melts in your mouth, not in your hand.

Though the chocolate may melt in my mouth, I still have blood on my hands. A few weeks ago I was supposed to give a talk at Oakland University on Everyday Justice drawing from themes from Julie Clawson’s book by the same name.

As I did research, read her book and scoured online articles and websites I thought about themes on everyday justice that would connect most with students living in the affluent suburbs that border derelict Detroit; While cars and clothing might have been good choices for a school where students sport coach tennis shoes & drive Escalades but chocolate seemed like an easier thing to tackle in a 30 minute talk on why following Jesus means we should care about justice issues.

Check out Julie's book and website at: http://julieclawson.com/everyday-justice/

I started to dig a little to find out how purchasing one of my favorite sweet treats can be a choice for everyday justice.  I felt like Neo being sucked into the Matrix for the first time, without the creepy plug being inserted into the back of my neck- “you think you see the world correctly? Well, let me show you what’s actually going on…” I started to learn some things like:

  • 43% of the world’s chocolate comes from the West African country of Ivory Coast.  Most of the cocoa beans are harvested by young boys between 12 and 16, some as young as 9.  These boys have been sold or tricked into slavery with the promise of a better life and supporting their family.  Stories like Brahima and Siaka’s are common:  “Dote Coulibaly was waiting in Korhogo. He needed two boys to work on his cocoa and coffee farm. Coulibaly (COO-lee-baa-lee) said he bought Brahima and Siaka for $28 each, but the boys said he paid that much for both of them. Whatever the price, two days later they found themselves on his farm. “When we arrived, he had not told us the whole story,” said Brahima. “He told us we would work only in the cocoa and coffee fields. But there were also cotton, yam, corn and rice fields. When you finish one field, you go to another and another.” Nearly half of the world’s cocoa beans come from Ivory Coast farms, some of which use boys like Brahima and Siaka who were sold or tricked into slavery to do the harvesting.”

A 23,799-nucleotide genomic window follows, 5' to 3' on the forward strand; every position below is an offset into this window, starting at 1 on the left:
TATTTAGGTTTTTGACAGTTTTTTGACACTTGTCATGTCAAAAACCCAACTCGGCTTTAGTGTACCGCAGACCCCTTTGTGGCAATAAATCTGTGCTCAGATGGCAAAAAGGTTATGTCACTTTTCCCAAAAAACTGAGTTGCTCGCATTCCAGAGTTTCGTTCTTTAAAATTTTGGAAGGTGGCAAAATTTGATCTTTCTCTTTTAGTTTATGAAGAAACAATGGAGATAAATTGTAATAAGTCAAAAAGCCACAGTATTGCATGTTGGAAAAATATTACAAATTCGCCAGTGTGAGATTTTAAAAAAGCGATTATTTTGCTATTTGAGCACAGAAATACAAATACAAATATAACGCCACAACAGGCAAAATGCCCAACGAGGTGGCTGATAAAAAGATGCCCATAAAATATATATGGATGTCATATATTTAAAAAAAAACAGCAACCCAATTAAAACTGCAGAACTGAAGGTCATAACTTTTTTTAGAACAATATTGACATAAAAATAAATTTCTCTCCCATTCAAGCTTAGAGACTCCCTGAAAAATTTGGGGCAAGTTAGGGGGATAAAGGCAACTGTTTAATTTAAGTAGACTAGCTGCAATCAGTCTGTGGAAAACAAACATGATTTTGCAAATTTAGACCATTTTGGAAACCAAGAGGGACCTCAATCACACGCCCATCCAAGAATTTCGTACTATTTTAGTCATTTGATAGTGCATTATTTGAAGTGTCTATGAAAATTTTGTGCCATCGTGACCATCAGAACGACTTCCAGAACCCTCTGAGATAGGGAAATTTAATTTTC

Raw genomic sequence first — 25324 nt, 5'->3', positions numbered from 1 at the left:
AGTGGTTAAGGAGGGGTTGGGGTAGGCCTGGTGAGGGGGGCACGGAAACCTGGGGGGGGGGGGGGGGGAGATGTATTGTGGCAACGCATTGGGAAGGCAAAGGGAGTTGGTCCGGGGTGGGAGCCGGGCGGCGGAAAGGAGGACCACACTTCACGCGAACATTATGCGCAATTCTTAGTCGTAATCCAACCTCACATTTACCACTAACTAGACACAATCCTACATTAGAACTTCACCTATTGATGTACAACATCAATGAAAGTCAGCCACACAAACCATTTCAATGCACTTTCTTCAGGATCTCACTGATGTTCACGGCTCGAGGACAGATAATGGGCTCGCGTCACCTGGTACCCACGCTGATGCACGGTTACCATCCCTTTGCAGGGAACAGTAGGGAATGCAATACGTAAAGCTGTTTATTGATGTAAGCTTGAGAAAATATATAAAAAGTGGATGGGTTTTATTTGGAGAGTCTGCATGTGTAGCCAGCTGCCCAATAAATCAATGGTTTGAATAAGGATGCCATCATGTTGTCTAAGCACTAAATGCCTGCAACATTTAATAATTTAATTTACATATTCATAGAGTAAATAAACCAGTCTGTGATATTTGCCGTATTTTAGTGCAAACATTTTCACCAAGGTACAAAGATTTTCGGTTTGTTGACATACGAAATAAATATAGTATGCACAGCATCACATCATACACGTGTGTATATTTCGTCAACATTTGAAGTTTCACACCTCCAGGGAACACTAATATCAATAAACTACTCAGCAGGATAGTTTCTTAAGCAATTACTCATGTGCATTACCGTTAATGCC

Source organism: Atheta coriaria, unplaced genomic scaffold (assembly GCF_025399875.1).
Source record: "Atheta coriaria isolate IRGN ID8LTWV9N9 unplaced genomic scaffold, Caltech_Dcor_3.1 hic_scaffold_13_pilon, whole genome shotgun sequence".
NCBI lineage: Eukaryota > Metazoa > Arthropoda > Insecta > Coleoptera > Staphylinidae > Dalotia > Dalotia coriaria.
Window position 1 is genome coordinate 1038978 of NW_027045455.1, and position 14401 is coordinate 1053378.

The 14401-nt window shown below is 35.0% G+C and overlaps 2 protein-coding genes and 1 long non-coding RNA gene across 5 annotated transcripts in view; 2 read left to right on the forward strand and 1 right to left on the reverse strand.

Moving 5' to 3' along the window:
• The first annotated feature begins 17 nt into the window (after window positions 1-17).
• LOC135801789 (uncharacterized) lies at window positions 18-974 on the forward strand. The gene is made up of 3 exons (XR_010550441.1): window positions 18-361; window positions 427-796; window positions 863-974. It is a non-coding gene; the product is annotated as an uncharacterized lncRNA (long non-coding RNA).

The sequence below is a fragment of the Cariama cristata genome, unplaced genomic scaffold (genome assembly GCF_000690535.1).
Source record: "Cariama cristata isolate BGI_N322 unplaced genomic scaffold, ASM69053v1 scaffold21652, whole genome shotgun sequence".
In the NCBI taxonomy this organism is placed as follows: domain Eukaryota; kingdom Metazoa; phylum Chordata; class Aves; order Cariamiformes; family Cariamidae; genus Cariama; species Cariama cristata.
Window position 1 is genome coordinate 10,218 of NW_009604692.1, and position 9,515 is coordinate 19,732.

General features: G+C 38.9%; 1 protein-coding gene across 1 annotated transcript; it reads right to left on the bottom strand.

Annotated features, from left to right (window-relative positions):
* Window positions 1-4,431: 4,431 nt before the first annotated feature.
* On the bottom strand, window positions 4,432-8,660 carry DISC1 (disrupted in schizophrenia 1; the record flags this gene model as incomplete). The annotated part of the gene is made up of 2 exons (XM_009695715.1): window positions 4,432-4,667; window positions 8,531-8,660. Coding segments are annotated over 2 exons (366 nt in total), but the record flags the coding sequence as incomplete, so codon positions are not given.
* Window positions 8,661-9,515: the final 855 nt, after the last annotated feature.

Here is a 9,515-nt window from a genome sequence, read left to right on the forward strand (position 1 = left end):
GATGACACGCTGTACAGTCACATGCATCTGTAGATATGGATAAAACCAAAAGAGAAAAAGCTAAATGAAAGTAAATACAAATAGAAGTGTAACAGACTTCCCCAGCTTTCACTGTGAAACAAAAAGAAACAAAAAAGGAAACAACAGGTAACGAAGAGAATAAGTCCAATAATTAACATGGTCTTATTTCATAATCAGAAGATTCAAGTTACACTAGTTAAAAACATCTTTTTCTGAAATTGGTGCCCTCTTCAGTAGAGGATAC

Often boys are beaten if they can't carry the bags or spill cocoa beans.

 

  • Americans spent $13 billion a year on chocolate- yet most of us, including myself had no idea where it came from or how it was produced (uhhh, I bought the twix at Walmart…?)
  • Though the U.S. and international governments have been working to establish slave-free chocolate through initiatives created in 2001 like the Harkin-Engel protocol, little has been done in companies like Nestle, Hershey or Mars to actually comply with these protocols and eliminate slave-produced chocolates in their goal of doing so by 2005.

While over the past six years I have worked with InterVarsity Christian Fellowship staff and students to raise awareness about and funds to eliminate child sex slavery- I’ve realized the issue doesn’t stop there. Especially now as a mom I am horrified and angered to think that the bunnies and eggs I am stuffing my sons easter basket were produced by someone’s son or brother who was forced into slavery. The chocolate may melt in my mouth, but I still have blood on my hands.